For anyone in their 30s or older, it comes as no surprise that over the past two decades, America’s palate has evolved and diversified. Tuna casserole and meatloaf dinners have been replaced with meals that have much bolder flavors and are influenced by many ethnic backgrounds.

This CNBC article from 2017 that discussed this trend came to this conclusion about how and why this evolution has occurred: "The changing culinary landscape is the result of increased social media and television coverage that expand consumer awareness, and millennial eaters who are more adventurous and experimental with their food choices."

As you might expect, the changing palate for adults also means a new palate for kids, and that has had a big impact on school lunch programs from coast to coast.

Recently, I brought an old friend from high school who hasn’t stepped foot in a school since we graduated 20 years ago through the school lunch line in the New Hampshire high school where I am the principal. She was astonished at the menu options available to my students.

That day, the specialty line was trying out some new Asian fusion dishes. For kids who were hesitant to try something new, they were offering free samples. In other parts of the kitchen, kids were gravitating towards some of their favorite standbys of make your own sandwiches or the salad bar.

At the pizza station, a tomato, basil and fresh mozzarella pizza was being sliced up with a side of kale chips. Our kitchen staff regularly asks students for their feedback and tries to incorporate their ideas into new menu options.

For my friend, this was a foreign concept to the school lunches we remember from the mid-to-late 90s. Then, meals were one-size-fits-all, and nutrition and flavor came second to cost and convenience for the school to produce the meal. Without question, today’s school lunches have evolved considerably.

While our country has been on a quest for bold new flavors for its lunch program, it has also navigated the sometimes-tricky waters of adhering to the ever-increasing nutritional standards set forth in federal guidelines for reimbursable meals.

This is not necessarily a bad thing, as many studies such as this one published last year by The Atlantic, point to a strong correlation between healthy school lunches and academic test scores.

In the article, Sean Patrick Corcoran, an associate professor of economics and education policy at New York University Steinhardt School of Culture, Education, and Human Development, stated: "I've seen a number of other rigorous studies that also find a connection between healthy eating and academic performance," he said.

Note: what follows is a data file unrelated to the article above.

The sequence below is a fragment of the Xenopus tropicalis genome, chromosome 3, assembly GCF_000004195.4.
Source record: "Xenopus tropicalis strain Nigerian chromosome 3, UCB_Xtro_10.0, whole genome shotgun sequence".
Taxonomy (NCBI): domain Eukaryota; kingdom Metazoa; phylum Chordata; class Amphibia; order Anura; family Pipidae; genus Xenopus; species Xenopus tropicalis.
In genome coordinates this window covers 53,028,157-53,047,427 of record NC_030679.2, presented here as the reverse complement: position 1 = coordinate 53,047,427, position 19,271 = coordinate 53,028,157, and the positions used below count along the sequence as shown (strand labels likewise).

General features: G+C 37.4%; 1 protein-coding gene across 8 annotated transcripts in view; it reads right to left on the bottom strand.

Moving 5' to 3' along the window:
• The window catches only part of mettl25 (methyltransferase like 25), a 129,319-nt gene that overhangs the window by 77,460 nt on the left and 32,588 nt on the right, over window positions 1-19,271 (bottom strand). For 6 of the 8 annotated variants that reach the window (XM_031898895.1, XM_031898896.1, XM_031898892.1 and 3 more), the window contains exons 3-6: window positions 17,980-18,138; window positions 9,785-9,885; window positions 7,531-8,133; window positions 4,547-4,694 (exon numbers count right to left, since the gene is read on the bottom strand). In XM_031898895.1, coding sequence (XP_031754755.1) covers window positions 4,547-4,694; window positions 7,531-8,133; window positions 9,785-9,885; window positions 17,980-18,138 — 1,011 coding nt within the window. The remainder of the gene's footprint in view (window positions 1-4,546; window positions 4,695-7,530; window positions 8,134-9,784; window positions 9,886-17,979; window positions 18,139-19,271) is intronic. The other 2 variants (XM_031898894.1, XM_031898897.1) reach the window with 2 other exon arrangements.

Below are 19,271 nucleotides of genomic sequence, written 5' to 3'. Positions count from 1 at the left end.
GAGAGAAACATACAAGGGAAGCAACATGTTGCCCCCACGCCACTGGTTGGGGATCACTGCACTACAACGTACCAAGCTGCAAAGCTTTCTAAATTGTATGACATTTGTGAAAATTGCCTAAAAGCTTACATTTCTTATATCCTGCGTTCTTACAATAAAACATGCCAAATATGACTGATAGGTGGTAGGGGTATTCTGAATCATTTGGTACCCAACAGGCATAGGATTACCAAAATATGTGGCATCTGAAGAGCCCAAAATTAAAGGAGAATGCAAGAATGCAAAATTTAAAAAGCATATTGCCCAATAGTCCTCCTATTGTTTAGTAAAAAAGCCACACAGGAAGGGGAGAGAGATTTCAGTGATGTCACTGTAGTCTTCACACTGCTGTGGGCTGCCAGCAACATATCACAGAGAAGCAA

"Students who eat regular, healthy meals are less likely to be tired, are more attentive in class, and retain more information." And he said some effects are almost immediate: “Even when schools serve calorie-rich food on test day, students perform better on those tests.”

The struggle to provide healthier, diversified, and cost-effective menu options has left many schools with more questions than answers. Indeed, this New York Times article described how the regulations were turning kids away from school lunches.

In schools across America, fruits and vegetables were being scraped off of lunch trays and into the trash. The article quoted a recent survey that concluded, "Children consumed fewer [fruits and vegetables] and wasted more [fruits and vegetables] during the school year immediately following implementation of the USDA rule that required them to take one fruit or vegetable at lunch."

It seems now that there is a push in Washington to relax some of the regulations to combat this issue. As a result, many schools like mine are starting to experiment with menu options or choices to bring students back through the lunch lines.

This recent EdWeek article discussed an interesting new trend of private restaurant and catering options for parents for their children. The article highlighted entrepreneur Lisa Farrell, who recently launched Red Apple Lunch, a business that prepares healthy lunches with local foods (when possible) and delivers them to either homes or, directly to schools (if school rules allow for this).

The business model is based on the idea that kids don’t always like or want the school lunch option, but parents don’t have the time to prepare an alternative lunch. Schools that allow delivery of such lunches are setting themselves up for what could be an interesting debate over whether or not schools have an obligation to ensure all students have access to the same high-quality meals or not.

This will be an interesting debate to follow as we embark on a new school year.